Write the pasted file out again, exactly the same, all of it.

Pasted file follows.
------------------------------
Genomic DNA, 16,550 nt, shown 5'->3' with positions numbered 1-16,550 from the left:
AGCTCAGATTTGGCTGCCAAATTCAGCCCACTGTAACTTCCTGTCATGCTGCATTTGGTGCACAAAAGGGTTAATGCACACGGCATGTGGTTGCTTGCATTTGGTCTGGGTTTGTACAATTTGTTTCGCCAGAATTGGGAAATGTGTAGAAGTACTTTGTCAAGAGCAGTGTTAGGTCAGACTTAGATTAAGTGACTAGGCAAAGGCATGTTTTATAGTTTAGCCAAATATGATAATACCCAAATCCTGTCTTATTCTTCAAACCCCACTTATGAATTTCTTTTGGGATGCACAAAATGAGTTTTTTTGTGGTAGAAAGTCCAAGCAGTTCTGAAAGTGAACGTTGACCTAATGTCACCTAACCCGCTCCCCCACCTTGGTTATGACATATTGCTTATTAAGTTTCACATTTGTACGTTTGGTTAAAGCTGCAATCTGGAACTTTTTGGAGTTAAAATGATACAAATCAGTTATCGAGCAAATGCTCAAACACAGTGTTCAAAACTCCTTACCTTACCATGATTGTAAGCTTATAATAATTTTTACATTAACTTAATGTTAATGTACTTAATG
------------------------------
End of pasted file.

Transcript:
Genomic DNA, 16,550 nt, shown 5'->3' with positions numbered 1-16,550 from the left:
AGCTCAGATTTGGCTGCCAAATTCAGCCCACTGTAACTTCCTGTCATGCTGCATTTGGTGCACAAAAGGGTTAATGCACACGGCATGTGGTTGCTTGCATTTGGTCTGGGTTTGTACAATTTGTTTCGCCAGAATTGGGAAATGTGTAGAAGTACTTTGTCAAGAGCAGTGTTAGGTCAGACTTAGATTAAGTGACTAGGCAAAGGCATGTTTTATAGTTTAGCCAAATATGATAATACCCAAATCCTGTCTTATTCTTCAAACCCCACTTATGAATTTCTTTTGGGATGCACAAAATGAGTTTTTTTGTGGTAGAAAGTCCAAGCAGTTCTGAAAGTGAACGTTGACCTAATGTCACCTAACCCGCTCCCCCACCTTGGTTATGACATATTGCTTATTAAGTTTCACATTTGTACGTTTGGTTAAAGCTGCAATCTGGAACTTTTTGGAGTTAAAATGATACAAATCAGTTATCGAGCAAATGCTCAAACACAGTGTTCAAAACTCCTTACCTTACCATGATTGTAAGCTTATAATAATTTTTACATTAACTTAATGTTAATGTACTTAATG